– Story by Sean McIntyre Photographs by Don Denton
Colwood’s Shawn Kosmuk never considered himself a Mustang fan, but instinct and circumstance had other plans. For the past seven years, Shawn has been hard at work rebuilding a vintage 1969 Ford Mustang Mach 1. With the car nearly restored to its original state, he’s prepared to concede he may have a little Mustang blood in his veins after all.
“I’ve been into cars my whole life, but I’ve never typically been a Mustang guy. I just like that body style, and everybody says 1969 is the year to have if you’re going to have one,” he says. “I see cars as art and this one looks beautiful to me.”
|Shawn Kosmuk stands with his 1969 Mustang at Esquimalt Lagoon.|
Shawn may not have realized it at the time, but his connection to the classic car started when he was a child, watching 1968’s Oscar-winning Bullitt. The movie features actor Steve McQueen driving a 1968 Mustang in what film critic Emanuel Levy called “one of the most exciting car chases in film history, a sequence that revolutionized Hollywood’s standards.” The 11-minute ride through the streets of San Fransisco is widely thought to have cemented the film’s status as an instant classic.
Shawn may not be burning rubber and squealing turns amidst local landmarks like Fisherman’s Wharf and the Coit Tower, but he’s having a great time making do with the hills and curves of Southern Vancouver Island.
“It’s an absolute joy to go up around these hills. It smells and feels like you’re getting into a race car, and it’s just so freeing — you just go out for a cruise and listen to the engine,” he says. “I have so much fun driving it that it’s hard to find time to do the work on it.”
|Front grill and headlights on Shawn Kosmuk’s 1969 Mustang at Esquimalt Lagoon.|
Shawn figures he’s completed about 98 per cent of his restoration but jokes that work on a classic car is never really finished. He began working on it about seven years ago, when he picked it up near his former home near Caroline, Alberta, about 60 kilometres southwest of Red Deer. The car’s previous owner acquired it from a Seattle resident, but no longer had the time and energy to commit to what promised to be a massive restoration project.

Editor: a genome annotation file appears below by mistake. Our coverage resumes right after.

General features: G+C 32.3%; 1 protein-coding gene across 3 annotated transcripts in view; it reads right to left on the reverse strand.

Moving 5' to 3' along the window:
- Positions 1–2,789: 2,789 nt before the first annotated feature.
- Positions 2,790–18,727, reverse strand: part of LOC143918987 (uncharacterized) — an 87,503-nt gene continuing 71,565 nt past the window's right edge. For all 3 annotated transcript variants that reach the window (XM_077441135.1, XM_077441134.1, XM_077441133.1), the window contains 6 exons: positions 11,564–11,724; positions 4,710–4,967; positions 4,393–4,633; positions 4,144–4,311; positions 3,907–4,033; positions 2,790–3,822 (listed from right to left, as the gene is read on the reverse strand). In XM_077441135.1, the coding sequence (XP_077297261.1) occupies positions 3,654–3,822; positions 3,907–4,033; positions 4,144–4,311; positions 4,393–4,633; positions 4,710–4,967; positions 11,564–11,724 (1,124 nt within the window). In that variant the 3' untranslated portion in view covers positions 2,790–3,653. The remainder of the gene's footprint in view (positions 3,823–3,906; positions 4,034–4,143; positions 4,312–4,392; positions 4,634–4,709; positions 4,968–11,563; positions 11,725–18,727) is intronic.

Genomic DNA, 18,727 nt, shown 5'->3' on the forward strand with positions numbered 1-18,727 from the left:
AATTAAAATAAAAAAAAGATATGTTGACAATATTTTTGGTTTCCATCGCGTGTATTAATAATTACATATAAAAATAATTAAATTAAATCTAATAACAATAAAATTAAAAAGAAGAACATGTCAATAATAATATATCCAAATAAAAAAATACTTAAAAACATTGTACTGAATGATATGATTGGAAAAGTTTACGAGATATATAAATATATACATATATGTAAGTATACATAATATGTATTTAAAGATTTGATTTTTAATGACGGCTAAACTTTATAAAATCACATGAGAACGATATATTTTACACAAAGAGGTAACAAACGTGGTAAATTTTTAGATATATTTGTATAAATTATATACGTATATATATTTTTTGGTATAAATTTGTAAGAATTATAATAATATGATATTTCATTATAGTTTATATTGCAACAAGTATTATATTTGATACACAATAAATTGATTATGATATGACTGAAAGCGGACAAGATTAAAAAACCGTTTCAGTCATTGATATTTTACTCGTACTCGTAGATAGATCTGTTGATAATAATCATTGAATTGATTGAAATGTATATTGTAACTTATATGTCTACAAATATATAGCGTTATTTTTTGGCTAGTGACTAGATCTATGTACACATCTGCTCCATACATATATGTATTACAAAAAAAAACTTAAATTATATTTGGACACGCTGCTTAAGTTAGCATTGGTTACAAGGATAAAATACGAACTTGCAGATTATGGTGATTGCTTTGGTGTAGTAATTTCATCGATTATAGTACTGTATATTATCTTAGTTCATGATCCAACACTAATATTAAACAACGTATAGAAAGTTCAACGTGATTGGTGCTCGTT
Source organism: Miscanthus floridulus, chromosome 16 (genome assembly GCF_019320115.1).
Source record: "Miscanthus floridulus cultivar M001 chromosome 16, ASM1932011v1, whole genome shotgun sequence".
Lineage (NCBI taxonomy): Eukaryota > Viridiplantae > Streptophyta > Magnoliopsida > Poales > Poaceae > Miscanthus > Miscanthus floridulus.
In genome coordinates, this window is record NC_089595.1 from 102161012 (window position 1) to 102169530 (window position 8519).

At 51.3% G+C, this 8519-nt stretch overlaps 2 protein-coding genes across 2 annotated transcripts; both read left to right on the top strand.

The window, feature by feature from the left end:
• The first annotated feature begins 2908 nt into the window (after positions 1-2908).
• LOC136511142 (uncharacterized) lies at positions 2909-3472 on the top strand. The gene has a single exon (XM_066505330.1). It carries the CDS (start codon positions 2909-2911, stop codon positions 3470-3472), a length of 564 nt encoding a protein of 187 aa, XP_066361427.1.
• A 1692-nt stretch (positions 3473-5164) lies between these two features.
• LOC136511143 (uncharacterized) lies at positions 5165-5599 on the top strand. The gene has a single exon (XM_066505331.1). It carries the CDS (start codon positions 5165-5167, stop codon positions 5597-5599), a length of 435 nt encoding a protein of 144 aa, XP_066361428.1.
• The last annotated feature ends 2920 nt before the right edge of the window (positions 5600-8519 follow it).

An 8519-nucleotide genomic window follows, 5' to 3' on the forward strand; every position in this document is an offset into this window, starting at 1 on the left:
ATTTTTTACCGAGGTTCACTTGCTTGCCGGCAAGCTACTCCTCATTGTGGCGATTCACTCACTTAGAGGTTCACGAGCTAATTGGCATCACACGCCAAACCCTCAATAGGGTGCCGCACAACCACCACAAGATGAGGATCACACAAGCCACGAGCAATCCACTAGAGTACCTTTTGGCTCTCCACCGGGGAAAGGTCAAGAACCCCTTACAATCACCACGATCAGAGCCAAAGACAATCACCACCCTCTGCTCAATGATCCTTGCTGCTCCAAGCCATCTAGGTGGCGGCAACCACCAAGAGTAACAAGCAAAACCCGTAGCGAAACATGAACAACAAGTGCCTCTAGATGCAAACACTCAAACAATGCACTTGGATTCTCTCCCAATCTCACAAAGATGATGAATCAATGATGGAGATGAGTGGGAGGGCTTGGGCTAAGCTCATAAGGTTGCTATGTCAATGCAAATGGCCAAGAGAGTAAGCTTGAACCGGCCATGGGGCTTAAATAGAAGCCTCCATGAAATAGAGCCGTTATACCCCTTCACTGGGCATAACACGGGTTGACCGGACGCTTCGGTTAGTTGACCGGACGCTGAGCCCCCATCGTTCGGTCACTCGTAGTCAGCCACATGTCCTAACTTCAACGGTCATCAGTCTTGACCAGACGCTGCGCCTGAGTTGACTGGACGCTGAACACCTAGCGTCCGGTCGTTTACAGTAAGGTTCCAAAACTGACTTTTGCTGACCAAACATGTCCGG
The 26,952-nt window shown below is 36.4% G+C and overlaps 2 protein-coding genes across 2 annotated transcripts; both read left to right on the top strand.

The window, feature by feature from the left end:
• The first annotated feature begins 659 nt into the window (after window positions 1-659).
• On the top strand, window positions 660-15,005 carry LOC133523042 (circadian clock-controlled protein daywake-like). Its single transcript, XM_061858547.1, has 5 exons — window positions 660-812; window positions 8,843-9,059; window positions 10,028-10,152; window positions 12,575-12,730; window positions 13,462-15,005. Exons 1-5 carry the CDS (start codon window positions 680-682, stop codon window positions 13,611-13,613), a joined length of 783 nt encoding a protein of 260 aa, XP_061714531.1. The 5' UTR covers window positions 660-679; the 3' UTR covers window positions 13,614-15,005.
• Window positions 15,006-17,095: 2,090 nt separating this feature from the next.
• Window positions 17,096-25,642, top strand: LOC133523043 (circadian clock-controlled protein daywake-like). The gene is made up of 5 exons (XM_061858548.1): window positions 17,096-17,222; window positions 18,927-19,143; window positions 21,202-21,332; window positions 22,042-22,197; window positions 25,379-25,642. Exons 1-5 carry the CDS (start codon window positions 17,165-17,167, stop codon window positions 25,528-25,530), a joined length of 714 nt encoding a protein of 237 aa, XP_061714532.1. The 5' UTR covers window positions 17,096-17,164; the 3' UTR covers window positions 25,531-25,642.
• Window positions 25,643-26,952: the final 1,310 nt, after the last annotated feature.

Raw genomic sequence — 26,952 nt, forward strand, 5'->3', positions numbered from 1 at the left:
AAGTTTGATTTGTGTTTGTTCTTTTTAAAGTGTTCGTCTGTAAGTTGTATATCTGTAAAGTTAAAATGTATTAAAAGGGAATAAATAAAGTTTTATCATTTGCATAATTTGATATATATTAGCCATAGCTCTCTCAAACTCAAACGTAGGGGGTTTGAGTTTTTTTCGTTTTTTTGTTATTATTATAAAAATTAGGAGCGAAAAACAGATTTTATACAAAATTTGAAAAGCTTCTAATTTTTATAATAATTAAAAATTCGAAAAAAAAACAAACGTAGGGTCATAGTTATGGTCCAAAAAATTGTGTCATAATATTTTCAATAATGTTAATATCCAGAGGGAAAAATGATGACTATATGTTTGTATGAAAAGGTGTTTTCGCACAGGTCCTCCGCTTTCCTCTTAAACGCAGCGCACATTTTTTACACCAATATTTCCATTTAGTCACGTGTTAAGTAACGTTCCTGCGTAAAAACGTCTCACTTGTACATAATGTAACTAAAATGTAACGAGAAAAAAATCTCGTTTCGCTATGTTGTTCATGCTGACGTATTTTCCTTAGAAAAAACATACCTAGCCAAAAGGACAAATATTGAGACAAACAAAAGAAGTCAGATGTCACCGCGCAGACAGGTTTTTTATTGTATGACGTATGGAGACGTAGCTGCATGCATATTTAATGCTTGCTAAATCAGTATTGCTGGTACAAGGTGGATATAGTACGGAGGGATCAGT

“When I got it it was half yellow and half black. The original colour was lime green,” he says.
Shawn filled garbage bag after garbage bag with peelings from 11 layers of paint as he got down to bare metal. He carved out corrosion and welded in new rear-quarter panels, straightened out what appeared to be some minor collision damage on the front end and completely rebuilt the car’s 395-horsepower engine.
|View of motor in Shawn Kosmuk’s 1969 Mustang.|
When he moved to the coast about two years ago, the Mustang was one of the few personal possessions Shawn brought with him from the prairies. The result is a near-fully-restored classic muscle car that’’s attracting attention across the West Shore.
“Anytime I stop, I’m constantly getting thumbs up and whistled at,” he says. “It’s a typical muscle car. It’s a little bit loud, and it likes to go fast.”
Since the Mustang has its original suspension and drum brakes, driving it serves up one heck of a workout. And despite the car’s sleek exterior, Shawn says, its handling characteristics require a “special touch” behind the wheel — something that’s given Shawn a new appreciation for how far car technology has evolved in the 50 years since this car first hit the road.
“I can’t imagine what things were like before this because they thought this was amazing for its time,” he says. “It’s fun to drive, but it’s also a good reminder of how far we’ve come in such little time.”
|Rear view of Shawn Kosmuk’s 1969 Mustang at Esquimalt Lagoon..|